A woman who says Johnson & Johnson failed to warn about the risk of ovarian cancer from the use of talcum powder has been awarded $55 million by a state court jury in St. Louis, Missouri.
The plaintiff, Gloria Ristesund, used Johnson’s Baby Powder for feminine hygiene for most of her life. She was diagnosed with ovarian cancer in 2011 and is now in remission after a hysterectomy.
The verdict comes just three months after another jury in St. Louis awarded $72 million in a similar case. About 1,200 talc cancer lawsuits are pending in state and federal courts in Missouri and New Jersey.
After a month-long trial and most of yesterday in discussion, the jury awarded $5 million in compensation and another $50 million in punitive damages against Johnson & Johnson and its subsidiary.
The jury cleared the company of liability on conspiracy charges, despite evidence that it helped create a task force intended to downplay safety concerns regarding talc.
Imerys Talc America, the supplier of talc used in Johnson’s Baby Powder, was also cleared of liability. In 2006, Imerys updated the Materials Safety Data Sheet (MSDS) for talc to warn about cancer.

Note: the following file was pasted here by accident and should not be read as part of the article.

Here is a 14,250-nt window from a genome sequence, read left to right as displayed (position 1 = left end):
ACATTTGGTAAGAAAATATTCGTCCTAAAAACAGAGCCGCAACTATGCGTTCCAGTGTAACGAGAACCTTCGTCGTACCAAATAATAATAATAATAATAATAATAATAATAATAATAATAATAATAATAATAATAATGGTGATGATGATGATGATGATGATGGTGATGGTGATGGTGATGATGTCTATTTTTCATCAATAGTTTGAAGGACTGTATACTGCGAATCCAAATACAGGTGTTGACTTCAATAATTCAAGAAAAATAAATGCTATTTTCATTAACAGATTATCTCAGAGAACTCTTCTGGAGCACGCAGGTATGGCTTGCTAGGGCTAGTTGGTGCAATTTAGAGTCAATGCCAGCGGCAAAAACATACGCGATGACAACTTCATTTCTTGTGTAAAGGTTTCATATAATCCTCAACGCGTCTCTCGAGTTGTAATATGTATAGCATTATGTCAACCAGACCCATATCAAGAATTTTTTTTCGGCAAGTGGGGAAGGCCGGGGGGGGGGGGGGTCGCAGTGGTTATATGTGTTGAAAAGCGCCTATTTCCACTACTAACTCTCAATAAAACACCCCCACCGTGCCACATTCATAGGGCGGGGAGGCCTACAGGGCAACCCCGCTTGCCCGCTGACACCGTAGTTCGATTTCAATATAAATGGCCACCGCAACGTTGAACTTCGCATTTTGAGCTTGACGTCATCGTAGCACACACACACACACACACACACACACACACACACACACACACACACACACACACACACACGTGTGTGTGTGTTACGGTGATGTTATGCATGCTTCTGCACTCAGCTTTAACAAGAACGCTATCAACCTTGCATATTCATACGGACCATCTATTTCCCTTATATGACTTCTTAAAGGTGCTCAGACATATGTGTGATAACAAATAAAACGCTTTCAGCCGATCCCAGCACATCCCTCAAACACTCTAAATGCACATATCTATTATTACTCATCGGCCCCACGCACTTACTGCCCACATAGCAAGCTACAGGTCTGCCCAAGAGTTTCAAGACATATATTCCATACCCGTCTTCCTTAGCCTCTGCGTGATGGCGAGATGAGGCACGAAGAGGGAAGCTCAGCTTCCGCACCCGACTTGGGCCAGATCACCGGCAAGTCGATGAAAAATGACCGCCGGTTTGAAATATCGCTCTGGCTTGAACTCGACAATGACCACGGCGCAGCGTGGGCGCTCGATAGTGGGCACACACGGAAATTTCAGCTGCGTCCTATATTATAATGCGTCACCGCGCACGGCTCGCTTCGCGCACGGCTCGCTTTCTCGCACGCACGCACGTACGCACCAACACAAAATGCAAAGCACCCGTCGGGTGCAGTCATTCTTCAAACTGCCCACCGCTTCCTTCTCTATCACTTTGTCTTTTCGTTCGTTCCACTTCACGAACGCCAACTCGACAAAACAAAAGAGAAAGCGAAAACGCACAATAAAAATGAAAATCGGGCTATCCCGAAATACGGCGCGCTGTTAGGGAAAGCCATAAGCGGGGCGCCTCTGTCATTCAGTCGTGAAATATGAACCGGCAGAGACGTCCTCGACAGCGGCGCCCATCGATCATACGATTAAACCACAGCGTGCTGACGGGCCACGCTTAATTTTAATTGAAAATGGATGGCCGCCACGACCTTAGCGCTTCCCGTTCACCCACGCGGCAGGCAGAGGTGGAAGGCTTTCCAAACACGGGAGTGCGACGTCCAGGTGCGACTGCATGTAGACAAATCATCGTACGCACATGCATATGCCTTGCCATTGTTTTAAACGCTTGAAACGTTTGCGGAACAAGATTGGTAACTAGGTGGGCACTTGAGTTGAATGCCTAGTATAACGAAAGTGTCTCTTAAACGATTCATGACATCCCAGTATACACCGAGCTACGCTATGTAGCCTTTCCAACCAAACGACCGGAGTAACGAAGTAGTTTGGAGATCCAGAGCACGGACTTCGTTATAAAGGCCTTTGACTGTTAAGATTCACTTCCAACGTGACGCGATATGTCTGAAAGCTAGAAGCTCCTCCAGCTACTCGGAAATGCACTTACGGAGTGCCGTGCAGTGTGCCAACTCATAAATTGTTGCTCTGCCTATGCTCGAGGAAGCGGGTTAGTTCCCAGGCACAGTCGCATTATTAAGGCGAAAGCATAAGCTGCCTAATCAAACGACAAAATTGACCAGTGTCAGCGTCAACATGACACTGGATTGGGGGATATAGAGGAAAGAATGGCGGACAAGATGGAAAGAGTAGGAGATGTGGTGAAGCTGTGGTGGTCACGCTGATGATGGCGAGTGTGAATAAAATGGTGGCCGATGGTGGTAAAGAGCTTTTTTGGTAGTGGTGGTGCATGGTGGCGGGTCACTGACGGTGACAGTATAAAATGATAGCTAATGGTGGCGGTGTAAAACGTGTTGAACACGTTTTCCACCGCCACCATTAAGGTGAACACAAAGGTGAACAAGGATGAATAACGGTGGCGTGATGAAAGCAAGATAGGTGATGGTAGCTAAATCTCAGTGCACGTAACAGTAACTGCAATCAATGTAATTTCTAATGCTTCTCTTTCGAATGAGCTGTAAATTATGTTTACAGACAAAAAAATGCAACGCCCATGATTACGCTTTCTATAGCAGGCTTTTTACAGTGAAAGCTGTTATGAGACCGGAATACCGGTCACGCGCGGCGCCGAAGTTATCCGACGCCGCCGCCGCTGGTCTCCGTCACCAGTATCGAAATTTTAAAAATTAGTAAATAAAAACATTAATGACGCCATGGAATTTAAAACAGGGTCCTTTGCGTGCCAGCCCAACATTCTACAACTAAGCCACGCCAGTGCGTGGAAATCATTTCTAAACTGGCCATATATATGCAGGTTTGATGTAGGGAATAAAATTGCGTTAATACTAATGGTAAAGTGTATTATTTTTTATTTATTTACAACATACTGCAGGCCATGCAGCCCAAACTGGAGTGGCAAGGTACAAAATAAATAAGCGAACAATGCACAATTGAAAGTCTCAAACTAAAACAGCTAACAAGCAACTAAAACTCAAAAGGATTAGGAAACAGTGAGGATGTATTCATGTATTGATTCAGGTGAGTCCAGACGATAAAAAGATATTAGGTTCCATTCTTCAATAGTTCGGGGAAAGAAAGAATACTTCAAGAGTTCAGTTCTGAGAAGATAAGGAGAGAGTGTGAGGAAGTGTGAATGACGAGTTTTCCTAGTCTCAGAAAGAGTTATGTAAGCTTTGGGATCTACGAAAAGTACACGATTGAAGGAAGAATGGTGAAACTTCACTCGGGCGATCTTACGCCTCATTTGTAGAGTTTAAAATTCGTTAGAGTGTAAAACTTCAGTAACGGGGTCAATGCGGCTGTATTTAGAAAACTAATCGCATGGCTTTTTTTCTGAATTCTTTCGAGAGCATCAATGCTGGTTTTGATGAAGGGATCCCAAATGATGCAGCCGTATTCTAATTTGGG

The updates came soon after an agency of the World Health Organization (WHO) declared genital talc use as “possibly carcinogenic” based on studies linking it to a 30-60% increased risk of ovarian cancer.
Lawyers say Johnson & Johnson actually knew about the risk decades earlier. In the 1970s, studies found particles of talc in tissue samples from women with ovarian cancer, proving it can travel through the vagina and fallopian tubes. Once inside the ovaries, talc could cause inflammation and increase the risk of cancer.
Lawyers showed the jury a memo from 1986 noting that “studies have implicated talc use in the vaginal area with the incidence of ovarian cancer.” Other memos from the 1990s acknowledge the risk of cancer, but recommend increasing marketing efforts toward women.
In closing arguments, lawyers told the jury, “This is what they said behind closed doors, when they’re in the house and they don’t think anybody’s listening. A whole different song and dance.”
Lawyers for Johnson & Johnson have vowed to appeal the verdict. A spokeswoman said the company sympathizes with women with ovarian cancer, but “multiple scientific and regulatory reviews have determined that talc is safe for use in cosmetic products and the labeling on Johnson’s Baby Powder is appropriate.”
The case is Gloria Ristesund v. Johnson & Johnson, Case No. 1422-CC09012-01, in the 22nd Judicial Circuit of Missouri.
— Source: Courtroom View Network